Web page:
PRC approves USPS 'summer sale'

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The Postal Regulatory Commission approved the US Postal Service's plans to hold a second “summer sale” this year, offering rebates to corporate mailers. Trade groups the American Catalog Mailers Association and the Direct Marketing Association praised the decision.

The initiative will provide a 30% rebate to eligible mailers on some services from July 1 to September 30. Eligible mailers will receive the rebate on standard mail letter and flats volume above a threshold of 5% more than its volume for the same period in 2009. The USPS is sending invitations to eligible customers.

The PRC cited the Postal Service's financial status in its approval letter, noting that the USPS could have insufficient cash to meet its obligations before the end of this year.

“Offering new discounts under these circumstances represents a risk. However, it is also an attempt by management to bolster flagging volumes while learning about market reactions to price adjustments,” the PRC noted in its decision. “The commission believes that the [Postal Accountability and Enhancement Act], which favors pricing flexibility, necessarily allows the Postal Service to offer new discounts even in troubled financial times.”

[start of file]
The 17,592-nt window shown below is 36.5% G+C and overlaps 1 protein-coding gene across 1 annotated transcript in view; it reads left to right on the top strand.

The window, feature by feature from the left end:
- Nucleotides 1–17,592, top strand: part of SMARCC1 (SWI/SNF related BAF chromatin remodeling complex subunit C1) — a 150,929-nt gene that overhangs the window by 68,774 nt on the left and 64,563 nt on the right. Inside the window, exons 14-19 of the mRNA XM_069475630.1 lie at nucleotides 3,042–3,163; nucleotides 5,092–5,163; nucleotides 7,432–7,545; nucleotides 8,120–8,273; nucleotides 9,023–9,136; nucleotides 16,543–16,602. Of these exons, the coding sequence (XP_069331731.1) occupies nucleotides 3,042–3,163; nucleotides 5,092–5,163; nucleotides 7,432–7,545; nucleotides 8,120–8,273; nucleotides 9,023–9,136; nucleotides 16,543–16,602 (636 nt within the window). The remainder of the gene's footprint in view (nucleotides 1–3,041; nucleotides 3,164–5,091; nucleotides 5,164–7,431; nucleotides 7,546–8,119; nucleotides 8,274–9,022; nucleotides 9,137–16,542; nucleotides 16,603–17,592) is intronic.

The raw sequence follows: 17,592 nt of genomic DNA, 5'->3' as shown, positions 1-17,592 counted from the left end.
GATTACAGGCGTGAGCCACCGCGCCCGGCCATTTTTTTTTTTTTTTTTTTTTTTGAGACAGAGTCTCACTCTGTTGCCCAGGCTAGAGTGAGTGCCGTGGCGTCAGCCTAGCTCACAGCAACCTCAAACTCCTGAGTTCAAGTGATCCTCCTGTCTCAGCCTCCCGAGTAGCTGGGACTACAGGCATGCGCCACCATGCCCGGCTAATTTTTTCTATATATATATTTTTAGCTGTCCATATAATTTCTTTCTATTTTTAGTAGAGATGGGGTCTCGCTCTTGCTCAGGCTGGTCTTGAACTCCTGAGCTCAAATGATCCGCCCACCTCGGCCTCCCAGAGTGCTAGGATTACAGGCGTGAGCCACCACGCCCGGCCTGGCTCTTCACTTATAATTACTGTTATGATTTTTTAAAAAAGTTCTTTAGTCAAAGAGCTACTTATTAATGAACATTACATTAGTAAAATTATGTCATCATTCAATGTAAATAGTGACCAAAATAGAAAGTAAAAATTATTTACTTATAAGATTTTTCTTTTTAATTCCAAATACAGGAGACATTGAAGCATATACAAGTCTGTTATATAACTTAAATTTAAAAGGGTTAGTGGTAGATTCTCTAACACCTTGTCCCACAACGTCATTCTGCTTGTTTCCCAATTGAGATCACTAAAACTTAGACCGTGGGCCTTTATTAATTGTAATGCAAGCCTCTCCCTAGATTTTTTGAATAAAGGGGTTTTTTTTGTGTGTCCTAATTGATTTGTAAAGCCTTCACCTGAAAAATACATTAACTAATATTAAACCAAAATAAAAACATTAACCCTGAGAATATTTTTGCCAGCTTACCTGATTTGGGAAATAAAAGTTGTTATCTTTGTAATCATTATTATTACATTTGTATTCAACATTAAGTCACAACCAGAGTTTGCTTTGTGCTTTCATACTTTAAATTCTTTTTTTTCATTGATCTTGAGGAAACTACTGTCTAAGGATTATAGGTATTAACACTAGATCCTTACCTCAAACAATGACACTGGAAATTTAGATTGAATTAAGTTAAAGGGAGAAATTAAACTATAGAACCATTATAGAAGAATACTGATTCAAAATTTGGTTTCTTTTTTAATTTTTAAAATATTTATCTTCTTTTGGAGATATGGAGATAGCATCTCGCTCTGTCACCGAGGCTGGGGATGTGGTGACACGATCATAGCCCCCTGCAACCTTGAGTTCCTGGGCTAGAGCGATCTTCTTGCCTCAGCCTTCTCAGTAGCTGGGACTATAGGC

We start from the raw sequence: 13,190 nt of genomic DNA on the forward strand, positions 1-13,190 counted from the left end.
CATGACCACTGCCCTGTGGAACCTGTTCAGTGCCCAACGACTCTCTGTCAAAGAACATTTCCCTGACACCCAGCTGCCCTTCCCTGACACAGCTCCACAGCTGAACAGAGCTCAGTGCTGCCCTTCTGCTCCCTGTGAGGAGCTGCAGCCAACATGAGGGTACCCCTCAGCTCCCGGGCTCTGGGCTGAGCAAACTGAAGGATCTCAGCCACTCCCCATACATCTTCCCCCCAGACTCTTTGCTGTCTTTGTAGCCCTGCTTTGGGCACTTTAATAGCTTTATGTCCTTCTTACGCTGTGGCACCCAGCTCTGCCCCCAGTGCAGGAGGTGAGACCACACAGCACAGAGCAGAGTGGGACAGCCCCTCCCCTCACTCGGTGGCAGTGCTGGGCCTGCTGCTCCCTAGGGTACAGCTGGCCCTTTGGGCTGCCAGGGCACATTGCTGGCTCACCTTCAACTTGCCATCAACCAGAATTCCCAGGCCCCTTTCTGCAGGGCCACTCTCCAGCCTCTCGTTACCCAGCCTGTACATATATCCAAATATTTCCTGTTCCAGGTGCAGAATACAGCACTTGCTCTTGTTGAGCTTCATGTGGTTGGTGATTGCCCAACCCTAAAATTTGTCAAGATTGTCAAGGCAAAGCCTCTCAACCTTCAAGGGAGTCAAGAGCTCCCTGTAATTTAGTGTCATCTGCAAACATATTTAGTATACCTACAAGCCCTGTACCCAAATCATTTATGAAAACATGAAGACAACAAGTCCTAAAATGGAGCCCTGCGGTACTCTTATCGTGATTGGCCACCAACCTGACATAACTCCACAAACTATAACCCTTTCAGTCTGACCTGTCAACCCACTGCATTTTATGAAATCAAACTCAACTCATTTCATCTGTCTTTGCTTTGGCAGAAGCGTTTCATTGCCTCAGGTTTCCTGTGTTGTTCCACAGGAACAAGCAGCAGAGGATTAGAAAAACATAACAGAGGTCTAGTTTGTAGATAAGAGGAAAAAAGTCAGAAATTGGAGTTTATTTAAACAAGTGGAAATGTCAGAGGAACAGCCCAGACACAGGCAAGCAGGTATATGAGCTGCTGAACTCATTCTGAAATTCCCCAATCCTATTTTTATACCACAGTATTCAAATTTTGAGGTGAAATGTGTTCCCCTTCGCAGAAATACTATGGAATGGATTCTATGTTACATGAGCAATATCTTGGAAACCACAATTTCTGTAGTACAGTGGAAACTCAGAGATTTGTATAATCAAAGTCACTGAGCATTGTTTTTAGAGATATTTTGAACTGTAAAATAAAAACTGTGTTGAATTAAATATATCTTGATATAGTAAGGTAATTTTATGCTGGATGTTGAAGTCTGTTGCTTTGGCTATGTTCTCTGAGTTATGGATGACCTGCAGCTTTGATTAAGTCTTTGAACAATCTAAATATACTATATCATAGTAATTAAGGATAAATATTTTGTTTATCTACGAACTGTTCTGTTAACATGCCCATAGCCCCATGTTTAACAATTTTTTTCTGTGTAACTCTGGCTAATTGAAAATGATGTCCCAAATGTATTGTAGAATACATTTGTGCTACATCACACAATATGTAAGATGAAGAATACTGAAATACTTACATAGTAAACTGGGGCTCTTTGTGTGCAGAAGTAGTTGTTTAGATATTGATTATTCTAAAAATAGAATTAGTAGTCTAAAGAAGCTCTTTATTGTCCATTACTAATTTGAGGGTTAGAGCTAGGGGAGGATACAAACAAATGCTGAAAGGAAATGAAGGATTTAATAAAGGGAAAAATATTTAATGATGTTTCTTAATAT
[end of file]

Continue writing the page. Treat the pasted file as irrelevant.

The PRC also explained that even if the strategy were to result in a loss for the USPS, it would be “unlikely to seriously worsen the financial situation of the Postal Service.”

The USPS expects the sale to generate between 3.3 million and 1.1 billion new mailpieces. Nearly half of the 960 customers enrolled in last year's sale increased their mail volumes, resulting in 1 billion incremental pieces during the sale period with a net revenue contribution of $24 million, according to the Postal Service.

A company must have mailed 350,000 or more standard mail letters and flats between July 1 and September 30, 2009 to be eligible. The USPS expects more than 3,500 customers to meet its requirements.

Hamilton Davison, president and executive director of the ACMA, said in a statement that the decision is a win for even catalog mailers who cannot participate in the sale.

“If you fall into this category, you should still be pleased with this outcome, because it's the beginning of better, farther-reaching mailing incentives to follow,” he said.

Jerry Cerasale, SVP of government affairs at the DMA, said his group is encouraging members to take part. He added that he'd like to see the sale take place for longer durations.

“Our hope is that in the future it will go for a longer period of time,” he said.

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